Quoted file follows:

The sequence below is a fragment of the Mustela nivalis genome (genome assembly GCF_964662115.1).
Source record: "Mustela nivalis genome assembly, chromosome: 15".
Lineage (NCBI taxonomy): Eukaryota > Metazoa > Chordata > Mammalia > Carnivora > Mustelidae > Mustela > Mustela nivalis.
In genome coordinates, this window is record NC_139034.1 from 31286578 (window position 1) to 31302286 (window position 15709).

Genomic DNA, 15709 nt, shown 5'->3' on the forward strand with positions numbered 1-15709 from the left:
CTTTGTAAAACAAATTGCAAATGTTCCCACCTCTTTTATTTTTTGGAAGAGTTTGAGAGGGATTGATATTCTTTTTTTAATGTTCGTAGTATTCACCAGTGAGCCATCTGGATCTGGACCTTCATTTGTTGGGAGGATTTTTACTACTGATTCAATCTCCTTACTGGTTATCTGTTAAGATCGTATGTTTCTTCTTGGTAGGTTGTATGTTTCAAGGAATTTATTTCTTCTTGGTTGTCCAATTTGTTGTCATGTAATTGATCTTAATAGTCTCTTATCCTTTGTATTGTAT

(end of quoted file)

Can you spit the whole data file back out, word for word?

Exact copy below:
The sequence below is a fragment of the Mustela nivalis genome (genome assembly GCF_964662115.1).
Source record: "Mustela nivalis genome assembly, chromosome: 15".
Lineage (NCBI taxonomy): Eukaryota > Metazoa > Chordata > Mammalia > Carnivora > Mustelidae > Mustela > Mustela nivalis.
In genome coordinates, this window is record NC_139034.1 from 31286578 (window position 1) to 31302286 (window position 15709).

Genomic DNA, 15709 nt, shown 5'->3' on the forward strand with positions numbered 1-15709 from the left:
CTTTGTAAAACAAATTGCAAATGTTCCCACCTCTTTTATTTTTTGGAAGAGTTTGAGAGGGATTGATATTCTTTTTTTAATGTTCGTAGTATTCACCAGTGAGCCATCTGGATCTGGACCTTCATTTGTTGGGAGGATTTTTACTACTGATTCAATCTCCTTACTGGTTATCTGTTAAGATCGTATGTTTCTTCTTGGTAGGTTGTATGTTTCAAGGAATTTATTTCTTCTTGGTTGTCCAATTTGTTGTCATGTAATTGATCTTAATAGTCTCTTATCCTTTGTATTGTAT